Representations, Groups, Permutations

1. Representations


Anticipating the end goal of this study, understanding of mod p linear representations of Galois groups, the abstract concept of representation is a good place to start. Counting is shown to be an instance of set representation.

The definition of representation depends on the usual definitions for set, function, 1-1 correspondence, and morphism. Morphism is an abstract term for correspondence between sets that preserves structure. A representation is a morphism between an abstract object about whose structure we want to learn, and a model object whose structure is well-understood.

In the notation of representations, {A \rightarrow B} states that model object {B} with well-known structure represents abstract object {A} via a morphism (arrow). Thus, a representation has three components, two objects and a morphism. Facts regarding the abstract structure can now be inferred from the model structure. These structural facts are considered to be the common form of the objects.

Counting is the most natural example of a representation, a 1-1 function (bijection) between an abstract object to be counted, set {S} with {n} elements, and the model object {\mathbb{N}_n}, the set of natural numbers with the same number of elements (cardinality) {\{1, 2, 3,\ldots, n\}} (where one uses {\{\}} to enclose the elements in a set). The preserved structure under the 1-1 counting morphism is the cardinality of the represented set.

One may indicate by {S \rightarrow \mathbb{N}_n} that the natural numbers {\{1, 2,\ldots, n\}} represent (count) a set with {n} elements, {S}.

1.1. Supplement: Morphisms in Specific Contexts

Morphism is a term suited to this abstracted discussion in Fearless. But more specific object-related terminology is generally used, as in the following concrete realizations of morphism. If the object is a set, a morphism is simply a function that preserves structure, e.g. a function on an ordered set that preserves order. If the object is a group or vector space, morphisms are called transformations or homomorphisms. For example, a linear transformation on a vector space preserves vector addition and scalar multiplication. The homomorphisms on Euclidean space, preserving both distance and a given point, form the group of orthogonal transformations of space. A homomorphism that establishes a 1-1 correspondence between all the elements in the source and target sets (that maps the source onto the target) is called an isomorphism. Only within discussions of the abstract object called a category is the naked term morphism likely to be encountered. All morphisms are associative.

2. Groups


Sets with group structure are the most common mathematical objects for formalizing the concept of symmetry. In the remainder, the objects under discussion most often will be groups.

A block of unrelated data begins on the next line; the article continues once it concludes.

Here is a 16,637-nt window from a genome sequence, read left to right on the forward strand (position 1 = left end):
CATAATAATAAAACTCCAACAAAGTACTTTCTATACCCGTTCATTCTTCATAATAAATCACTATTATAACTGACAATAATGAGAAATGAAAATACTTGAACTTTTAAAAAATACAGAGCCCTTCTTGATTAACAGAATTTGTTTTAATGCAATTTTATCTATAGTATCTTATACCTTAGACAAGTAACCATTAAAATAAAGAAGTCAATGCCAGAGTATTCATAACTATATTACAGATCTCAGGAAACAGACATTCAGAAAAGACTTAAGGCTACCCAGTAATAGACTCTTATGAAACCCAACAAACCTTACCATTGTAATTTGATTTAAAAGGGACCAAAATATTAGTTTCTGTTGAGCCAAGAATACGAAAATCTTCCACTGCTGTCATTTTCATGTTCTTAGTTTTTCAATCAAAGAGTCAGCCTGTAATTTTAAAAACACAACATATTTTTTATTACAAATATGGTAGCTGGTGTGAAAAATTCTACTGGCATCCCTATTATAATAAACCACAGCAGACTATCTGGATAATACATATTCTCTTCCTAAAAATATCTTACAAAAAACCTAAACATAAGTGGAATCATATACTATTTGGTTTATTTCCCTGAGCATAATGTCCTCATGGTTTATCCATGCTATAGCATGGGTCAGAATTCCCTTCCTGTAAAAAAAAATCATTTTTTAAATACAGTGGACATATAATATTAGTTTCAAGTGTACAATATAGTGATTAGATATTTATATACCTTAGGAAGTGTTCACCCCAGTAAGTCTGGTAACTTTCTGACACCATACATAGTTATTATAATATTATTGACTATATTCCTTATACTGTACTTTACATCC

A couple of definitions lead off this discussion. When {S} and {T} are sets, one writes a direct product {S \times T} to mean the larger set formed from all possible pairs of elements, taking one from {S} and one from {T}. A binary operator {\odot} is associative if {x\odot(y\odot z)=(x\odot y)\odot z}.

A set {S} forms a group under the following conditions:

an associative binary composition operator { \odot : S \times S \rightarrow S }}
an identity element {\hbox{\rm{e}}_S}, where {s \odot \hbox{\rm{e}}_S = \hbox{\rm{e}}_S \odot s = s} for each element {s} in {S}
inverse elements {s^{-1}} for each element {s}, where {s \odot s^{-1} = s^{-1} \odot s = \hbox{\rm{e}}_S}
commutative group operator (optional), if {s \odot s^{\prime}= s^{\prime} \odot s} for all elements {s, s^{\prime} }

{SO(3)}, the Lie (continuous) group of rotations of a sphere, is a non-commutative group. This is a group of morphisms (rotations of the sphere). One means by the group operation on two rotations, {r_1 \odot r_2}, that {r_2} is done first, then {r_1}.

{\mathbb{Z}}, the integers under addition, is a discrete commutative group.

2.1. Supplement: Basic Notions of Groups

A typical notation for the composition operator is: {\odot} for non-commutative groups; + for commutative (Abelian) groups. Often one just writes {ab}, rather than {a \odot b}, which can be referred to generically as ‘multiplication’. One says the group is closed under the group operator because it maps pairs of elements of {S} back into {S}.

The order of a finite group {G, |G|}, is the cardinality of the set {G}. For every element {g} in finite group {G}, there is some power of {g}, say {c}, that is the least positive integer such that {g^c = \hbox{\rm{e}}_G}. Each element {g} thus defines a cycle, and {c} is the order (or period) of element {g, o(g)}.

A cyclic group consists of the identity and one cyclic element: {G = \{\hbox{\rm{e}}_G, g, g^2, g^3,\ldots, g^{c-1}\}}. One says {G} is generated by {g}, and {|G| = o(g)}. A cyclic group is Abelian. For every finite group {G} containing element {g}, {o(g)} is a factor of {|G|}. A group {G} with prime {|G|} is necessarily cyclic, and has no proper subgroups.

Group structures may be identified by their element cycles as follows, where {\hbox{\rm{e}}} is the identity, {a, b,,, } are abstract elements, and {C^n} is a cyclic group of order {n}. The direct products of cyclic groups below is a shorthand notation. For example, the Klein vierergruppe (four group or quadratic group), written {C^2\times C^2}, is a way of writing the 4-element group {\{\hbox{\rm{e}}, a, b, ab=ba\}} obtained by {\{\hbox{\rm{e}}, a\} \times \{\hbox{\rm{e}}, b\}}. Similarly, the other direct product representations above can be expanded.

The 14 canonical forms of the groups of order 8 or less are:


\displaystyle \hbox{\rm{e}} \text{ }C^2\text{ }C^3\text{ }C^4\text{ }\{C^2\times C^2\}\text{ }C^5\text{ }C^6\text{ }C^7\text{ }C^8\text{ }\{C^4\times C^2\}\text{ }\{C^2\times C^2\times C^2\}


the dihedral group of order 6, {D_6} (aka {S_3): a^3=b^2=(ab)^2=\hbox{\rm{e}}}
the dihedral group of order 8, {D_8: a^4=b^2=(ab)^2=\hbox{\rm{e}}}
the dicyclic quaternion group of order 8, {Q: a^4=\hbox{\rm{e}}, a^2=(ab)^2=b^2}

If {H} is a subset of group {G}, {H} is called a subgroup of {G} if {H} is closed under the group operator of {G}. A subgroup contains the parent group identity element and all of its own inverse elements. {G} itself, and the group consisting only of {\hbox{\rm{e}}_G}, are the improper subgroups of {G}. All other subgroups are called proper.